They finally took me in around 1:30 in the afternoon and ended up in recovery around 6:30 PM. They were able to go around the old graft with the new graft; pull out the old graft that the surgeon said had not wanted to come out; and get the port in. The next day I had to go to the foot doctor. The bandage on my arm had stains from the leakage of blood. But the port in my chest was losing a little blood out of the bottom of the incision. I believe this is the quickest appointment I ever had with the foot doctor.  He was great and  put an additional bandage on my chest where the port was. From there I went back to the hospital where I had a appointment with my kidney doctor.  The nurse saw where I was leaking and called for the surgeon to take a look.

So before I saw my kidney doctor I had already been treated by the foot doctor and the vascular surgeon. Both of who bandaged me back up.

Below are pictures of both the port and the graft.  As you can see I have a lot of bruising but funny enough less then last time according to my wife.  I am really looking forward to when they remove the port so they can remove the stitches in my neck that are holding the port’s internal tubing in place.




new graft location

new graft location

Removing a basal cell

I’ve had a small sore on my right leg for the last four years. With everything else settling down I was finally able to go to the dermatologist and have it checked out. This is about the sixth time I’ve been to the dermatologist to be checked out. This time he took a biopsy and determined it was a basal cell.

When they find a basal cell they bring you into the office and do a procedure where they take off one layer of the sore and put it under a microscope and see if there’s any cells on the edge. If there are basal cells in the cut, they cut little more until they get all of it. This all started at the size of an erasure by the time they decided to do something with it was the size of a nickel. The size that they removed was about the size of a silver dollar. The sizable hole they left behind was too big to be sutured closed. So that means they have to do a skin graft to close the hole.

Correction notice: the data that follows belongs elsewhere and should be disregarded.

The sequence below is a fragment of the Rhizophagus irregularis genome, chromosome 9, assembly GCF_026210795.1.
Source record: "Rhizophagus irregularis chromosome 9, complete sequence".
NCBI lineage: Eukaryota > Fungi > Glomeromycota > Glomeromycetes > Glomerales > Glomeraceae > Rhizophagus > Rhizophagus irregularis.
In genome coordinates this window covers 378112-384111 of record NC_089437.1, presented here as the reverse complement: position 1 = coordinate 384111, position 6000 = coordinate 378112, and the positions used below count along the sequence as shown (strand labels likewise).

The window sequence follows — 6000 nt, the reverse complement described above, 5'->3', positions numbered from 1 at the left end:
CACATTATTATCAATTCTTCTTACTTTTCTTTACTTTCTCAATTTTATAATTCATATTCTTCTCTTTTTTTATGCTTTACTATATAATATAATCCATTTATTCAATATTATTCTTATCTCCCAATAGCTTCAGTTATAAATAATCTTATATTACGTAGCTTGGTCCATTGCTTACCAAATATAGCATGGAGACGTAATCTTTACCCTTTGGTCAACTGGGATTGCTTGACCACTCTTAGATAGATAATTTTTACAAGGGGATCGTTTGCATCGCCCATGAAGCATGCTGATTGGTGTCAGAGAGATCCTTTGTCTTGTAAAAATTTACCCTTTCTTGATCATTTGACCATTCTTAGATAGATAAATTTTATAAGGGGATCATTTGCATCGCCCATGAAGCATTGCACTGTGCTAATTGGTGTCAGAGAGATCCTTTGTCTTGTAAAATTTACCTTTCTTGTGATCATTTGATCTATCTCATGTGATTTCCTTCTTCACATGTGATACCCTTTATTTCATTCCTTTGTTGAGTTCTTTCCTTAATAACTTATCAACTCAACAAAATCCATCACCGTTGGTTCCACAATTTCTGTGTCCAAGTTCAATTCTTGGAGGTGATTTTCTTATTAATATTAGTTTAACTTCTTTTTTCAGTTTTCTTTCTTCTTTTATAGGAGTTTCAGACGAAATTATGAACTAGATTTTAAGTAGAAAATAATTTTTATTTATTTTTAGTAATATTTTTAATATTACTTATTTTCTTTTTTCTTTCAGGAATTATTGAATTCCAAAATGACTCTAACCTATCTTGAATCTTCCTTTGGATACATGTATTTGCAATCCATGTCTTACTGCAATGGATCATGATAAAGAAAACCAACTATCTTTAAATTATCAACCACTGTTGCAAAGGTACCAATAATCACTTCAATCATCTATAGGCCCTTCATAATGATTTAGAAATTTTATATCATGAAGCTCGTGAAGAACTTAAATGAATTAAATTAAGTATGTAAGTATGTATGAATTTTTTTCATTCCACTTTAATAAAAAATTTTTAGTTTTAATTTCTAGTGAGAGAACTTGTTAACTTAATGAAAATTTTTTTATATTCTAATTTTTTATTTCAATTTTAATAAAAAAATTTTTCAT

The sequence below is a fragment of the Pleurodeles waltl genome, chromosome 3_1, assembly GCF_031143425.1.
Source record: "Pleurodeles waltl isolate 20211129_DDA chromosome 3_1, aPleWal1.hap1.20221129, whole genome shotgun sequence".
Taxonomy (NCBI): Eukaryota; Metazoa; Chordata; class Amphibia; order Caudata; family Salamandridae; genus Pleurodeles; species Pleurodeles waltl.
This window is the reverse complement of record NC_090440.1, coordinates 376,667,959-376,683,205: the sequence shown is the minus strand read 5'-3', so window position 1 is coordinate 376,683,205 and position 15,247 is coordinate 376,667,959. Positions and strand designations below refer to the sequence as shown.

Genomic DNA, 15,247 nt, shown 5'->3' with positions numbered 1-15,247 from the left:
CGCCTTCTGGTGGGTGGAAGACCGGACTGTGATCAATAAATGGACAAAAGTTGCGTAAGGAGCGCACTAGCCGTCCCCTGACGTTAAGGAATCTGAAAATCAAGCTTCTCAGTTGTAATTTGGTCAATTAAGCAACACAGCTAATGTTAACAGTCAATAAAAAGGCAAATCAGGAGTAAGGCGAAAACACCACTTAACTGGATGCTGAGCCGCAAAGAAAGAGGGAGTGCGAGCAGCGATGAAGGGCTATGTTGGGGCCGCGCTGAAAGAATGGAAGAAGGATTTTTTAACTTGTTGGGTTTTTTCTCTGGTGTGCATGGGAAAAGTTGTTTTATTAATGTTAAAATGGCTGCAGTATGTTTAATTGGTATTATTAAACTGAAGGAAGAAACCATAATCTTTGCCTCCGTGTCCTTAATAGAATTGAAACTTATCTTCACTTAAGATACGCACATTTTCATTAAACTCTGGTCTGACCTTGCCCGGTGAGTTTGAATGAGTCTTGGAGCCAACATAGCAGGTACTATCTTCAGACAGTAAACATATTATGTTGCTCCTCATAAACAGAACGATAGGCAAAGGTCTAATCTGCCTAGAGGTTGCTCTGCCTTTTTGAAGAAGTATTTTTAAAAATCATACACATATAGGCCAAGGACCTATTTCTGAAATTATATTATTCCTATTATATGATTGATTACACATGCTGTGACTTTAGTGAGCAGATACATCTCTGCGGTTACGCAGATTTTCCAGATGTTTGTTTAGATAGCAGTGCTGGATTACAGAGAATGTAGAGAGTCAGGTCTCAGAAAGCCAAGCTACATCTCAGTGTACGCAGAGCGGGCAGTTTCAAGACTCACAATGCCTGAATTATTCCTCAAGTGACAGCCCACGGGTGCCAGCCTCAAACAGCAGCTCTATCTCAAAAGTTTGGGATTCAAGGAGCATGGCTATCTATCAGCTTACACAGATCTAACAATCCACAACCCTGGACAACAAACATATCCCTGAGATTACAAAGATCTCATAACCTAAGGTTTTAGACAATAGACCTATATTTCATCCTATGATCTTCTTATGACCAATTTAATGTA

They took the extra skin from the bottom of my right bicep. They say everybody has extra skin under their biceps. Until the graft took hold I would have to stay off my feet. This would take about 10 days. The biggest problem I had during this time was dialysis. During dialysis they keep a blood pressure cuff on you and take your blood pressure every 30 minutes. They can’t use my left arm because of the fistula, they can’t use my right arm because of the graft,they can’t  use the right leg that’s where they put the graft. So all that was left was my left leg.

My legs are not in the best condition and when they take blood pressure from your legs it is higher than when they take it from your arms. I also usually run a little high in the blood pressure department. After the 10 days they took off the bandages and determined that the graft was growing well. I thought this was going to be great and I was going to be all done and  just let it finish healing but oh no. They are going to be sending out a nurse to change the bandages every couple of days. Then in about two weeks the doctor will take another look and reevaluate at that time. That means I can walk around and still bowl on days as long as I can get my foot with the bandage in a shoe.

Removing the port